"Florentino Quijano, Sr., 49 years old, married[,] welder and a resident of Baccuit Sur, Bauang La Union. He testified that there is no truth to the charges of four (4) counts of Rape filed by his daughter Leah against him. In the whole year of 1994, he was with his family at Acao, Bauang, La Union x x x there was no complaint or rape case filed against him as far as he can recall.  In said year, his daughter Leah remains in their residence.  She was still studying at that time and is free from leaving their residence anytime she wants to.  In the year 1994, there was no instance wherein he quarreled with his wife nor any unusual incident that happened in their residence. He usually leave their residence for work at 7:00 o'clock in the morning and arrives at 7:00 o'clock in the evening and usually watched TV at night.  In the succeeding years up to 1998, nothing unusual happened nor was there any complaint for rape filed against him by his daughter and during all those years from 1994 to 1998, there was no problem in the family and their relationship was harmonious.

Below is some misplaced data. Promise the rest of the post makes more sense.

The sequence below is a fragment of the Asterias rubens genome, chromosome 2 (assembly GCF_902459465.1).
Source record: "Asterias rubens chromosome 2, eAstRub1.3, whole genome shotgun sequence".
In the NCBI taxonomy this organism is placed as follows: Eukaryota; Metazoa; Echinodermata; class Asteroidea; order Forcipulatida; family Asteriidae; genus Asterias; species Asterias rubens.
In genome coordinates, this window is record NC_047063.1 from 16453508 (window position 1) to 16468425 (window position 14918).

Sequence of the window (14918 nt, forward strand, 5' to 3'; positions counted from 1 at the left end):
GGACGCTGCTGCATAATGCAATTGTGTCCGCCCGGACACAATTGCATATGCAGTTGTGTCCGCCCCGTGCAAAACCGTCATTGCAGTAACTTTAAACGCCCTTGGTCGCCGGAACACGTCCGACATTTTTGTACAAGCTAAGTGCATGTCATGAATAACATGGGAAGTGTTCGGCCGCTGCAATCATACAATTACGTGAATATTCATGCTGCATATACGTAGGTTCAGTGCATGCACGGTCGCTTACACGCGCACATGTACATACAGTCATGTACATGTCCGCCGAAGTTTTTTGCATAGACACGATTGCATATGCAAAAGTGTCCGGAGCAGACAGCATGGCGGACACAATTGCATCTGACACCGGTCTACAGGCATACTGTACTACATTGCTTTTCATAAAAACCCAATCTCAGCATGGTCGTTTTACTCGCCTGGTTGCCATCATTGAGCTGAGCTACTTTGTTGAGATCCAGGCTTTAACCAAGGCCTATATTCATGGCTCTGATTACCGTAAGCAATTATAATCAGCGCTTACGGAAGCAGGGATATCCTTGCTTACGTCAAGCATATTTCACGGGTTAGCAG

"Accused further testified that in the year 1999 specifically on May 28, 1999, he was working with the B & J Angeles Lumber, [he left] their house at 7:00 o'clock in the morning and arrived home at 9:00 o'clock in the evening because he had an overtime work. When he arrived at home, his family (wife and children) were there.  There was no unusual incident that happened particularly in the night of May 28, 1999. It was only when he was arrested in June 22, 1999 that he learned of the four (4) counts of rape filed by [his] daughter against him.